The main cause of “rainout”, or condensation of water within the delivery tube, is the increase of the relative humidity above saturation due to the cooling of the humidified breathable gas flowing into the delivery tube. The use of small bore tubing requires high pressure levels (40 psig or higher) to be generated by the mechanical ventilator to obtain appropriate treatment pressure values at the patient interface. The high pressure drop along small bore tubes may be employed to counteract the increase of relative humidity that leads to water condensation as mentioned above. As the pressure of the breathable gas decreases from the patient distal to the proximal portions of the delivery tube, the relative humidity decreases correspondingly. This effect is used to keep a high and constant relative humidity, making sure that no condensed water forms in the delivery tube. The magnitude of this effect is dependent on the actual flow delivered to the patient since the higher the required flow, the higher the pressure drop along the delivery tube and the higher the pressure generated by the ventilator must be. The heat loss along the tube is also dependent upon the flow rate of the gas; in particular it may be lower at lower flow rates. At low flow rate values, the increase of relative humidity due to temperature drop of the breathable gas may be lower, as well as the decrease of relative humidity due to the pressure drop along the delivery tube. The opposite may happen at higher flow rates. This mechanism of compensation of the two mentioned effects may be naturally synchronized with the breathing cycle of the patient. The effect may only be used when small bore tubes are utilized since bigger bore tubes (15 mm ID or more) may not require pressure levels where this phenomenon is of appreciable magnitude.

Additionally, if heated tubing is utilized, the energy applied to the heater can be controlled in synchrony with the patient's needs and breathing cycle, allowing for a highly optimized system. Heated tubes preferably are small-bore tubes with an inner diameter of appropriately 2-14 mm. One of skill in the art would understand that heated tubes can employ electrical elements to provide heat. The electric power provided to the heater can be synchronized with the patient breathing cycle and/or humidity needs during the breathing cycle. The use of small bore tubes may provide a small thermal inertia to the system, effectively allowing a fast response and precise temperature/humidity control of the gas delivery system.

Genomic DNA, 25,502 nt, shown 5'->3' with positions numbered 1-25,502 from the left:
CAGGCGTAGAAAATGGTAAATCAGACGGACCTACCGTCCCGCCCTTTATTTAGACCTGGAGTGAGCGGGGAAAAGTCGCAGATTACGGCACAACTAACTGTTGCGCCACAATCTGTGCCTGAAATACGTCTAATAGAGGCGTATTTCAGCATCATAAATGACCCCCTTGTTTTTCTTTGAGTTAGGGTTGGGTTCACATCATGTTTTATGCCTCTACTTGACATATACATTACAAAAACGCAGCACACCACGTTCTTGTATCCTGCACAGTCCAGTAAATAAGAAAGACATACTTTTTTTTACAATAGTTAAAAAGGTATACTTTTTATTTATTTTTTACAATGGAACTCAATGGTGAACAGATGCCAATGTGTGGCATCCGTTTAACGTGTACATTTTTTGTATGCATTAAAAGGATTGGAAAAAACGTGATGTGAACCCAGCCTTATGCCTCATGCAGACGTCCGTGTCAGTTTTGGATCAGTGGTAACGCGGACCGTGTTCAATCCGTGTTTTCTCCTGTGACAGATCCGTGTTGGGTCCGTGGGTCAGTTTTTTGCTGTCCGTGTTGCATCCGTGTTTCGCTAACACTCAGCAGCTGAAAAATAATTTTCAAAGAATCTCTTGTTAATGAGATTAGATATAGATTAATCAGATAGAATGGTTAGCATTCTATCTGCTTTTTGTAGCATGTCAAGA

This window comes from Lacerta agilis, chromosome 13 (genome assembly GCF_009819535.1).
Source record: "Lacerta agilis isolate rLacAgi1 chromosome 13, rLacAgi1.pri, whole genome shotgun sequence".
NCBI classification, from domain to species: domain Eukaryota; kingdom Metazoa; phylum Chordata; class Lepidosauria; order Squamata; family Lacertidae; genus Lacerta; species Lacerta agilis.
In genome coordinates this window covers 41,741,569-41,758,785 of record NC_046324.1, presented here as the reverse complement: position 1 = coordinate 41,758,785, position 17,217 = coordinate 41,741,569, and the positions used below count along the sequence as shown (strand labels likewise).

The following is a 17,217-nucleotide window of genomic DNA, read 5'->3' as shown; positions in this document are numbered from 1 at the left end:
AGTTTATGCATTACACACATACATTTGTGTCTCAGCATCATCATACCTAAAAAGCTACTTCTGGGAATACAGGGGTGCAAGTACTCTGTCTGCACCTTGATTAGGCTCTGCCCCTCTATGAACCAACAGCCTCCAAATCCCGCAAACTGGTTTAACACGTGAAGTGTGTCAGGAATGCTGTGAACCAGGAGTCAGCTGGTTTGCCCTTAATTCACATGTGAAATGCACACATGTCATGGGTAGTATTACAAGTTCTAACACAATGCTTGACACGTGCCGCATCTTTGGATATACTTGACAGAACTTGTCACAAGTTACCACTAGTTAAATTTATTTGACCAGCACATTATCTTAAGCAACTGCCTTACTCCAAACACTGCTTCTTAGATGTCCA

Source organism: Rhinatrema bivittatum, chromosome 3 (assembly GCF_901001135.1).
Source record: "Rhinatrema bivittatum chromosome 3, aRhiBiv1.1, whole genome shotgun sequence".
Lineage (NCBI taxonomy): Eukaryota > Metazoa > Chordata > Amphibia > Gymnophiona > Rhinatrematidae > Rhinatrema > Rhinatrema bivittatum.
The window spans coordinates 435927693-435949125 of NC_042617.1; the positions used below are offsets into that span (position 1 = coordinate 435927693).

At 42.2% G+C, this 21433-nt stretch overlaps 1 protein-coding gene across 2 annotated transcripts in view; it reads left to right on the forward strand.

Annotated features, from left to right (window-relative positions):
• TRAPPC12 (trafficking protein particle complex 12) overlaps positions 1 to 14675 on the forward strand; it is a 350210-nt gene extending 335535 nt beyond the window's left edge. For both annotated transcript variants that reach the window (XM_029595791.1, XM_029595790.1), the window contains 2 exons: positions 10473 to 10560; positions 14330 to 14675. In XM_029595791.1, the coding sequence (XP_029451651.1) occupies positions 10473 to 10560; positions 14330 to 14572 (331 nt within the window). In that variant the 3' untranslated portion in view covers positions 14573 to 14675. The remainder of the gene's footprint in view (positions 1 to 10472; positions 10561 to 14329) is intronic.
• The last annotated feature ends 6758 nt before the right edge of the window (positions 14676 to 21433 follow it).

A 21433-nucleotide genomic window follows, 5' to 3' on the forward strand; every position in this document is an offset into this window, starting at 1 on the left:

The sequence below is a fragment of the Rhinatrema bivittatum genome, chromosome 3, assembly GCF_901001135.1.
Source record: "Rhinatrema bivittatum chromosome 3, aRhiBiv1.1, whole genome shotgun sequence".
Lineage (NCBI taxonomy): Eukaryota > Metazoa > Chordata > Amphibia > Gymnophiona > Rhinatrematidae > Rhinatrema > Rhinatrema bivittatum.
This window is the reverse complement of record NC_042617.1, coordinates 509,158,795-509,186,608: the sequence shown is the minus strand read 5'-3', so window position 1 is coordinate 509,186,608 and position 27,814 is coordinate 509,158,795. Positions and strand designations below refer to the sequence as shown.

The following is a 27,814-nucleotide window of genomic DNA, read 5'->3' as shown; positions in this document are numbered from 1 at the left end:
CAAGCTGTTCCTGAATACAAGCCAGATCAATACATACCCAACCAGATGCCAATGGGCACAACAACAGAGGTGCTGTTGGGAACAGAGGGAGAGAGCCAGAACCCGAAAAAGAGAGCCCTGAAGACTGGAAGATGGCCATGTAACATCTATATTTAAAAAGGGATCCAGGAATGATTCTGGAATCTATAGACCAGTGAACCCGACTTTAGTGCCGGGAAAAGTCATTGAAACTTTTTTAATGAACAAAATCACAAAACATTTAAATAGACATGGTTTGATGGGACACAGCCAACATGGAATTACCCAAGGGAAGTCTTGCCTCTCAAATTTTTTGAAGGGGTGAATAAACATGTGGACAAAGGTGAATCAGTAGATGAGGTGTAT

FIG. 15 shows a humidification system for a ventilator. A ventilator 1501 may include an oxygen input 1503 a patient circuit output 1505. A water supply 1507 may be included, which may be gravity fed. The patient circuit output 1505 may include a humidity adapter assembly 1509. A water inlet 1511 may lead to a bias spring 1513 or similar device, which may then lead to a reservoir 1515. The reservoir may be approximately 5 ml or any other appropriate size. Augmentation from the ventilator 1501 may be fed 1517 into the reservoir 1515. An output 1519 may be provided to a patient circuit 1521. An approximately 2 psig spring 1523 may prevent overfilling during exhalation.

FIG. 16 shows a system for heated humidified gas. A source 1601, such as a gas cylinder or pump, may provide gas at approximately 100 psig or more. The source 1601 may provide gas to a regulator 1603 that regulates gas pressure to a predetermined and/or desired level. In certain embodiments, this may be approximately 100 psig. The gas is then provided to a vortex heat separator 1605, where hot gas may be provided to a second regulator 1607, where the gas pressure is regulated to a predetermined and/or desired level. In certain embodiments, this may be approximately 50 psig. A flow control valve 1609 may then provide the hot gas to a humidifier 1611. From the vortex heat separator 1605, cold gas may be provided to a third regulator 1613, where the gas pressure is regulated to a predetermined and/or desired level. The third regulator 1613 may provide the cold gas to a heat exchanger 1619. In certain embodiments, this may be approximately 50 psig. The cold gas may be provided to a ventilator 1615. Warm and humidified gas from the humidifier may be combined with the cold gas from the ventilator prior to, within or separate from a patient interface 1617.